This Is Today

London Exhibition celebrating British Futurists

Monday 29th February 2016

There's still time to see This Is Today, an exhibition running until 6th March (2016) at London's Gazelli Art House which celebrates the influence of a group of artists working and living in Britain during the 1950’s and tracing the developments in their work into the 1960s and 1970s, challenging the dominant highbrow modernist culture, with the aim of making it more inclusive of popular culture.

The exhibition marks the 60th anniversary of This is Tomorrow, an exhibition held at the Whitechapel Gallery in 1956, which presented the Independent Group (IG) amongst its exhibitors. Prominent IG founder members, Sir Eduardo Paolozzi and Magda Cordell McHale have pieces included in This Is Today.

Other notable members of IG included Richard Hamilton, well known for his iconic collage 'Just what is it that makes today's homes so different, so appealing?' which was produced for the exhibition. The collage which famously juxtaposed glamorous photos cut out from American magazines with advertising imagery for items that included Hoover's then latest vacuum cleaner, Ford Cars and canned ham. The group's employment of this found object aesthetic is seen by many as a key forerunner of the Pop Art movement, that would become a dominant theme in the UK and US for the years that followed.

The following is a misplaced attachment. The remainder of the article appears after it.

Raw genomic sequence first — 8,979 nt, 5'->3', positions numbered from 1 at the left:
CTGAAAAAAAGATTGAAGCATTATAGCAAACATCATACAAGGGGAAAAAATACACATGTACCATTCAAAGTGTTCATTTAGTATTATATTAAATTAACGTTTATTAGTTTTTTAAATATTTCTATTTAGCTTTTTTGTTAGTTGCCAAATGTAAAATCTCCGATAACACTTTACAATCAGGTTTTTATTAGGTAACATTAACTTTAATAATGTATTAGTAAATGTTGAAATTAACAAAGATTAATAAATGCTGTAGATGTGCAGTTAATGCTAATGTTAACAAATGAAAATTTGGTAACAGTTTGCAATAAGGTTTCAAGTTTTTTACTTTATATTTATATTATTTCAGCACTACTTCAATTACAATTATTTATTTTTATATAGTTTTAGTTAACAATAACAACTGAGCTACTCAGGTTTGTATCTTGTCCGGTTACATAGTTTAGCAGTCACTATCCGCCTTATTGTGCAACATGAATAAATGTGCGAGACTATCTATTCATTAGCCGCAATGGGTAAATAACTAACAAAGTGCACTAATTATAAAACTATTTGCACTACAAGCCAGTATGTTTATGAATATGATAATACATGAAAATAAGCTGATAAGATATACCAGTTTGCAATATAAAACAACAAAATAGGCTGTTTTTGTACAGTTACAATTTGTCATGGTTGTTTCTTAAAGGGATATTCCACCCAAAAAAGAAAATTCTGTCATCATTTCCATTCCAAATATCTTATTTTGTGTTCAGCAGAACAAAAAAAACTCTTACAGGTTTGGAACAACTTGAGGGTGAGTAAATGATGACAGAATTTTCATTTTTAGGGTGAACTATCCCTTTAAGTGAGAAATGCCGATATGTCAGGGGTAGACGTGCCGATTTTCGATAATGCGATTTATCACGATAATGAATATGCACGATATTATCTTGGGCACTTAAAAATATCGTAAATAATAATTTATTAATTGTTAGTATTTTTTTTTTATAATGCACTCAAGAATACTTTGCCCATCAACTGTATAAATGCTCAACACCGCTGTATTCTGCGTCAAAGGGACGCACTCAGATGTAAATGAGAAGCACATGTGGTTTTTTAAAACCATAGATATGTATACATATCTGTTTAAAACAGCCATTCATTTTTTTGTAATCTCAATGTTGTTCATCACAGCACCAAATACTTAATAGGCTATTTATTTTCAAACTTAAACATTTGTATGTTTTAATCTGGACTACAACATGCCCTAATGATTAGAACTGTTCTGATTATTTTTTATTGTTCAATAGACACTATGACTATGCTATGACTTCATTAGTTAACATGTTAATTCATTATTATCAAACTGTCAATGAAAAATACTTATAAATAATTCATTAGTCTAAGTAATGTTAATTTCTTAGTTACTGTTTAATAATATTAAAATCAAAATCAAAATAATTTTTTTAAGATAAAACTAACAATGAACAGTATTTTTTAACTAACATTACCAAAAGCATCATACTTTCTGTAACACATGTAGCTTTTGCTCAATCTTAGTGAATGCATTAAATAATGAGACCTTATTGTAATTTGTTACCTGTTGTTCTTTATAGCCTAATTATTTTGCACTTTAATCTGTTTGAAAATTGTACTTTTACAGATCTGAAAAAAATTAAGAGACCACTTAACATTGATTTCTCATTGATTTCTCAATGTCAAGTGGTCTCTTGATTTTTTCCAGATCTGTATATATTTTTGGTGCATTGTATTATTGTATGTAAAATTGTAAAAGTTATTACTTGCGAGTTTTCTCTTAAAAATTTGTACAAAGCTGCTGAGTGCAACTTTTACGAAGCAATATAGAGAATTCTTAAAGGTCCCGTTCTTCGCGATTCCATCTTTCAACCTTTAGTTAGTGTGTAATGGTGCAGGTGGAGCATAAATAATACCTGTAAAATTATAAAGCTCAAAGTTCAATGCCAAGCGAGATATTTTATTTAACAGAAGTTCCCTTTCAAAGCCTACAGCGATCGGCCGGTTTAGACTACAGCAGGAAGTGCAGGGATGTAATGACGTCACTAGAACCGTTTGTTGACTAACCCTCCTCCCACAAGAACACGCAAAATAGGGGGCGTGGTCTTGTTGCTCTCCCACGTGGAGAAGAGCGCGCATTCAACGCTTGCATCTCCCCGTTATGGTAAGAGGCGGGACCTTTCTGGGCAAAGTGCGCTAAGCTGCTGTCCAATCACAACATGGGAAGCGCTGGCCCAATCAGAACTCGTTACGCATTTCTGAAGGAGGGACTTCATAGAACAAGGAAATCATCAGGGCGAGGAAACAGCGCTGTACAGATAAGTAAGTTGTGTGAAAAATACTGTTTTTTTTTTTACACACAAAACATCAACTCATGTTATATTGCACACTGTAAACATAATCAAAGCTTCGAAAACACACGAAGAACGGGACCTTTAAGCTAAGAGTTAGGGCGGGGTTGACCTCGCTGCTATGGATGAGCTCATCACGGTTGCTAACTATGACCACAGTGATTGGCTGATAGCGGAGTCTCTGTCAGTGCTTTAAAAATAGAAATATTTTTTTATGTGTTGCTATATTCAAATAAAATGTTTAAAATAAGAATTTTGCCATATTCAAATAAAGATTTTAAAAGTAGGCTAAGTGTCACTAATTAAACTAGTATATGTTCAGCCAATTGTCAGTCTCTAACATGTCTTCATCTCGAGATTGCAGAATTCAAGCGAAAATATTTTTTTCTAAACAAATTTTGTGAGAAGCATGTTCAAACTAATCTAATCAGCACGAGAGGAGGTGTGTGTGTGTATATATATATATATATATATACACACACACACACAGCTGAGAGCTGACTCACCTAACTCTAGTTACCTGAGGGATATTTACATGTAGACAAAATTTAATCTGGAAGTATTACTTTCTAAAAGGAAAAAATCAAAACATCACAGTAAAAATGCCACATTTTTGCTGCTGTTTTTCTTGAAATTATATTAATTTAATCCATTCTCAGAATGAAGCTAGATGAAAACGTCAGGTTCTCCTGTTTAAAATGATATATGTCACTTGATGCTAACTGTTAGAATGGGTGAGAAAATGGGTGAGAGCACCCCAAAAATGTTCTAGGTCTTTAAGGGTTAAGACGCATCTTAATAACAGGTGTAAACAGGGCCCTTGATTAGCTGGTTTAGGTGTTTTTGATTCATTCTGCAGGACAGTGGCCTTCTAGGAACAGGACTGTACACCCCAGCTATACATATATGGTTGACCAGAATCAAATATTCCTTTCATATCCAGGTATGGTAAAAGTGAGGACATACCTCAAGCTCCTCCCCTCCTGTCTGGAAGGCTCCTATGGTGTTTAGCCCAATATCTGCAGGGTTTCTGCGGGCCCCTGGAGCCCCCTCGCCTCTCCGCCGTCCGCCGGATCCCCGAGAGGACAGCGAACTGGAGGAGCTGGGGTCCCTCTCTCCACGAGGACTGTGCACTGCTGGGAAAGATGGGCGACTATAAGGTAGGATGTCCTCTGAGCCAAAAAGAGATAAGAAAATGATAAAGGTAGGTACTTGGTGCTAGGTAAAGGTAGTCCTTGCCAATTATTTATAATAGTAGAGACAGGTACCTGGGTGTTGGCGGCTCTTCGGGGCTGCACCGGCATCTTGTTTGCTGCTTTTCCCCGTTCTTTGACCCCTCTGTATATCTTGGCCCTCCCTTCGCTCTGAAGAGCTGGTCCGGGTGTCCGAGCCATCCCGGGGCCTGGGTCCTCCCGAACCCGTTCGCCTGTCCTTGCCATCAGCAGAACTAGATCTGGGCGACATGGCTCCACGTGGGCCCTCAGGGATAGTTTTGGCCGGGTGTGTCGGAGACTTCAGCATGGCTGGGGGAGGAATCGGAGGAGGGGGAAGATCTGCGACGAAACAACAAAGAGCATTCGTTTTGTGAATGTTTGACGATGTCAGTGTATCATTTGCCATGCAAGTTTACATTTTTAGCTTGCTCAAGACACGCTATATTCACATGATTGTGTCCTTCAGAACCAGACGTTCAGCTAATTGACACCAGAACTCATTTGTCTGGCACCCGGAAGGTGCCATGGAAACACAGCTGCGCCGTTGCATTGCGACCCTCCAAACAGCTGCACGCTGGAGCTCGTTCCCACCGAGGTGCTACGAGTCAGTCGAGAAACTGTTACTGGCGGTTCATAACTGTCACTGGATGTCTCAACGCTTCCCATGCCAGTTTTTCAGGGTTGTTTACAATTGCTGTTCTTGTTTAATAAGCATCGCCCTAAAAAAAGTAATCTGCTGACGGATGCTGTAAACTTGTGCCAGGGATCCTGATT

The IG based themselves at the Institute of Contemporary Art from 1952 to 1955 which was at that time located on Dover Street (the current Dover Street Market - situated very near Gazelli Art House's current location). 

Formed in the 1960s, Archigram were one of the groups influenced by IG's ethic. A group of hypothetical architects, Archigram set out to update modernist ideals, embracing the technology and aesthetics of the new consumer driven West and its popular culture. Their work is cited by Richard Rogers and Renzo Piano as an inspiration for their iconic 'Pompidou Centre' in Paris.

Archigram Archives
White Painting Plug-in City University
Node, Elevation
Digital scan 64,000 x 22,000 pixels approx.
Peter Cook, © Archigram 1965

John Plumb studied at The Luton School of Art where one of his tutors was IG member William Turnbull. Plumb's time with Turnbull is considered to have been a lasting influence on Plumb, introducing him to that period's movements in continental contemporary modernism and modern art from America. Most of John Plumb's work rejected the figurative in favour of systematically structured abstract elements.

John Plumb
PVA and vinyl tape on board
190.5 x 128.7 x 6.3 cm
©John Plumb, Courtesy Gazelli Art House

Gazelli House has had a presence on London's Dover Street since 2012 including its innovative Window Project which utilises the frontage of the gallery as an additional display area. A further innovation in 2015 now sees this space solely used to display the work of art shcool graduates, chosen by means of a competition three times a year, demonstrating Gazelli Art House's commitment to art education.

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